Starring Lucas Till, Josh Duhamal, Maria Bello, Tom Everett Scott, Laura Dern, Jae Head
The directorial debut of Daniel Duran is marked with good intentions. Bravetown, formerly titled Strings, can’t decide if it’s an MTV dance special in small town USA, or a military recruitment story suffering from the unforgiving nature of war. Duran’s direction with Oscar Orlando Torres isn’t smart enough to be both. X-Men First Class star Lucas Till who helms from Fort Hood, Texas, is completely miscast as a drug addicted, DJ from New York who is shipped off to live with his dad or face incarceration. Till’s Southern dialect and mannerisms are unaskable. Oscar nominee Laura Dern (Wild) and Maria Bello (Prisoners) are sadly mothers written without much depth. Everything falls in the lap of Josh Duhamel (Transformers) who is the face of the poster, but a supporting character at best.
Before he is shipped off to small town USA to live with his father (Scott), Josh’s mother (Bello) makes it very clear that she didn’t want to have him in the first place. His entire life he has felt unwanted, now being pulled away from everything he knows in the city; Josh (Till) will find his purpose in the most unlikely of places. His friendship with underclassmen Tony (Head) is the encouragement he needs to lend his DJ mixing skills to the high schools struggling dance team. His famous internet remixes inspires the team to go farther in competitions than ever before, plus Mary (Kherington Payne), the dance captain, falls for the introverted blond and all his secrets. Slowly Josh begins to understands the loss the entire town feels, extending to Mary who lost her brother and the connection it has to his court appointed shrink (Duhamel).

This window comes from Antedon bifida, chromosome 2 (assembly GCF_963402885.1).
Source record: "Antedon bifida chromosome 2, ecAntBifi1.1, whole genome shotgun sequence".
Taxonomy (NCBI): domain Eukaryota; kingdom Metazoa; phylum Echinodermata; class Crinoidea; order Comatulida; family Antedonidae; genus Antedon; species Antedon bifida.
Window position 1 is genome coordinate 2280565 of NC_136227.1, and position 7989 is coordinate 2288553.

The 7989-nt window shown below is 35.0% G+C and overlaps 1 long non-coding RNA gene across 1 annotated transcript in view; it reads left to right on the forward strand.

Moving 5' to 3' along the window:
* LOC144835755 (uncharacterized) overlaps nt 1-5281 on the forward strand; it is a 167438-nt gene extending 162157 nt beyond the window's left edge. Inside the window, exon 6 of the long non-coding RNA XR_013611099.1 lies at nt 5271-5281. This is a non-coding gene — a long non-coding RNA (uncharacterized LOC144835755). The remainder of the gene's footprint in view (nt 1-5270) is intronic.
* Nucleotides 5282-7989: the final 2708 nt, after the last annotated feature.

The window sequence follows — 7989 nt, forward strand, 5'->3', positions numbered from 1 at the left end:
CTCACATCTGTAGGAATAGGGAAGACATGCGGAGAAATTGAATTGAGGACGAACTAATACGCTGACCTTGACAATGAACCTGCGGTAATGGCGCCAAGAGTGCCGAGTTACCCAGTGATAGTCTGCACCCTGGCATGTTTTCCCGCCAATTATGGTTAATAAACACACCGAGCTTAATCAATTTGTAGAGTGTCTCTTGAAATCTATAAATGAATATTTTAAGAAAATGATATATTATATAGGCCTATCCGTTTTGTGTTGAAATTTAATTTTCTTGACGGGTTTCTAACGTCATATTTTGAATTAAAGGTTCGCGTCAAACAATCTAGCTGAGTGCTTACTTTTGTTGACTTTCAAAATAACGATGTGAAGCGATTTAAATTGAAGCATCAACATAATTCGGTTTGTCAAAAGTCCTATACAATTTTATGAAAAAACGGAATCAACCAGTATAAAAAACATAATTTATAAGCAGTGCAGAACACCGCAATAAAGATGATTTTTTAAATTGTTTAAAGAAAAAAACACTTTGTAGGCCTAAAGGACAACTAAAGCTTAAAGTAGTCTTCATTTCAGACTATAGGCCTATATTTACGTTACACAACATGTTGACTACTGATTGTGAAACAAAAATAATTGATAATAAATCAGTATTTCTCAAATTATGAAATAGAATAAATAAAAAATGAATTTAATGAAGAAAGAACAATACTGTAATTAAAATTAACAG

Good intentions only get you so far, and Bravetown continuously fights for a reason to keep the viewer from abandoning the movie altogether.
The moments where Bravetown succeeds are only when we feel empathy for our lead being so universally unwanted by the adults who surround him. Till’s performance doesn’t make it easy for the audience to always root for him, but as the story progresses, as too does his maturity. If the initial goal of the film was to highlight the tragedy and sorrow of war, while also showing support for our military, both fail as the majority of the screen time focuses on dance routines and competitions. We could see that we could see in one of those Step Up movies. Bravetown feels producer driven, as if it started out as one thing, and was turned into something else that could likely make more money.
The good intentions however can be felt throughout the film. A tree in the middle of town is decorated with hanging lanterns and medals from local fallen soldiers. Mary explains that the medals hang in the tree because parents don’t want to believe their loved are gone. In the most uninspired way, the film does show repercussions of drug abuse, bad parenting, and the consequences of poor communication skills. Good intentions only get you so far, and Bravetown continuously fights for a reason to keep the viewer from abandoning the movie altogether.
Despite good intentions, Bravetown can’t decide if it’s a dance competition story or a post war era drama.